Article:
The iconic image wasn't a crop. This is the most widely published version taken by Jeff Widener. Note how it's shot from a lower angle and the ornamental street lights hover over the road markings to the right of the tank. In the wider image, those specific lights are out of view.
At least five photographers are known to have captured images of the Tank Man confrontation. Four of those photographers were in the same building, so they look similar. The fifth, by Terril Jones, was taken from the ground and only published a few years ago. Most people haven't seen this one before.
If you like this article you have to read the book Blitzed: Drugs in the Third Reich. It is a very comprehensive, detailed account of all of the ways drugs were used by the Germans during WWII, and man, did they use drugs. It may very well have played into how the events of the war unfolded. In particular, one topic it talks about is the "vitamin shots" Hitler received from his doctor multiple times a day. This is not new information, but this is a very detailed account. I really enjoyed this book and the article reminded me of it.
There wasn't much of a plan, and Stalin was in disbelief when Germans flooded across the border. There was resistance at first, but it was futile and really lent credence to Hitler's notion that all you had to do was kick in the door of the Soviet Union and the entire house would collapse.
Now, I may muddle some of the chronology or details here. Once it was evident that stopping Germany would take time and extensive resources. Moscow was determined to be a fortress city (to bleed out Germans in the winter of 41-42), while industry was disassembled and moved east, out of the range of the Luftwaffe. Once it was settled that Japan did not plan to invade the USSR from the east, Stalin decided to go full-fledged against Germany during and after Stalingrad.
As I said, I may be a bit off on some of the details/chronology.
For more information, check this book out: https://www.amazon.com/Barbarossa-Russian-German-Conflict-Alan-Clark/dp/0688042686
Auschwitz - The Nazi’s and the Final Solution besides being an amazing and harrowing series has interviews with a member of the Sonderkommando, really highly recommended to everyone.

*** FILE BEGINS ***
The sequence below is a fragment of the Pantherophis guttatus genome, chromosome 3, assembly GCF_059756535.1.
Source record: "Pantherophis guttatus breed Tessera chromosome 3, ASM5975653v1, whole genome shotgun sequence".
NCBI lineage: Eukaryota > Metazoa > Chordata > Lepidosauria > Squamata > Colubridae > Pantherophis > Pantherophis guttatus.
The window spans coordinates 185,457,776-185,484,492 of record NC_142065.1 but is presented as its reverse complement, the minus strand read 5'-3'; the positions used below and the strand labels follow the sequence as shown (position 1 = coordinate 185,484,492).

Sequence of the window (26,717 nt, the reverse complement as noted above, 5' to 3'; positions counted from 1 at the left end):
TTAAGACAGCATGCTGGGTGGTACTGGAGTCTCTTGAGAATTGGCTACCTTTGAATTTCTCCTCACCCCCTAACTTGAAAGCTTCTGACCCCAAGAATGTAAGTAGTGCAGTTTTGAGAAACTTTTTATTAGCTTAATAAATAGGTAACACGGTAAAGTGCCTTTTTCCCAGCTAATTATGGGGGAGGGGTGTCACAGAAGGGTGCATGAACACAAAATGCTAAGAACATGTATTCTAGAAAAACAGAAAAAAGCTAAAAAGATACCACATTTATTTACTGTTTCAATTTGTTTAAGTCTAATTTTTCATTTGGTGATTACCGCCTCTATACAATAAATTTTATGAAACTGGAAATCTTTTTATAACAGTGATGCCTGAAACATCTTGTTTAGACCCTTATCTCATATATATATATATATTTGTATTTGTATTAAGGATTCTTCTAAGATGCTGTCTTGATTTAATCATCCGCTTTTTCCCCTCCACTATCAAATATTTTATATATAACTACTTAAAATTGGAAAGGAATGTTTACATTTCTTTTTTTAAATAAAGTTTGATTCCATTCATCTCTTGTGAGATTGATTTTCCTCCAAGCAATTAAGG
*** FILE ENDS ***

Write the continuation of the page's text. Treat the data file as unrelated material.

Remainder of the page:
The Japanese were objectively more brutal than the Americans or German/Italians during World War II. The death rate for POWs was much higher, on the scale of something like 30% in Japan versus less than 5% anywhere else.
The reason for the brutality is many-fold. Aside from the POW being considered dishonorable, which I'm sure will be covered in a different post, one big one is that's just how the Japanese disciplined. They trained and disciplined their own troops the same way: beatings, starvations, and dominance games. There were also massive shortages of food and supplies in Japan during the war. The camp staffs could sell the POWs' food and supplies on the black market for quite a bit of money. Also, the camps were a dumping ground for poor and undisciplined soldiers.
If you want primary source material on the treatment of American POWs, find the book Unbroken by Laura Hillenbrand, and just read the appendix filled with numerous, numerous interviews the author did with survivors of Japanese POW camps.
"The Cuba Libre Story" on Netflix
Edit: Netflix said I would rate it 3 stars, I gave it a 4.
Like others have mentioned, not the best but a good place to start and it does focus on the tactics used by Castro and why he was able to defeat Batista.
Is there any other source aside from the ~~odyssey~~ ~~Illiad~~ odyssey (edit:I'm dumb) for the Trojan Horse? If not, it wasn't just the Horse, but the treachery involved in it being a gift that was most poignant. Why would Homer mention all of that if he was just taking poetic license in describing a siege engine?
Also, I don't think the widespread use of those siege engines in Assyria began until the 9th century bc (http://www.ancient.eu/Assyrian_Warfare/) whereas the trojan war took place about a century before that. I don't think linking this with Assyria does much to prove it was a battering ram instead of a horse.
Goldsworthy has a few good ones. Would highly recommend In the Name of Rome by him if you're interested in some recounts of major Roman battles and generals.
"Aka" (also occasionally written "AKA" or "a.k.a") simply stands for "also known as." The word "eke" predates common use of "also known as" by several hundred years.
Could it be the Archimedes Palimpsest? ^
The Archimedes Palimpsest was a 10th century Bzyantian Greek copy of an otherwise unknown work of Archimedes and other authors. It was overwritten with a Christian religious text by 13th-century monks.
Apparently, working in the third century BCE, Archimedes consider the concept of actual infinity - a very important mathematical idea thought only to be developed in the 19th century - and anticipated calculus.
Man...what an amazing book...thanks for brining back the memories. I do not recall the parts about gernades. But his personal account of his experiences on the Eastern Front...wow...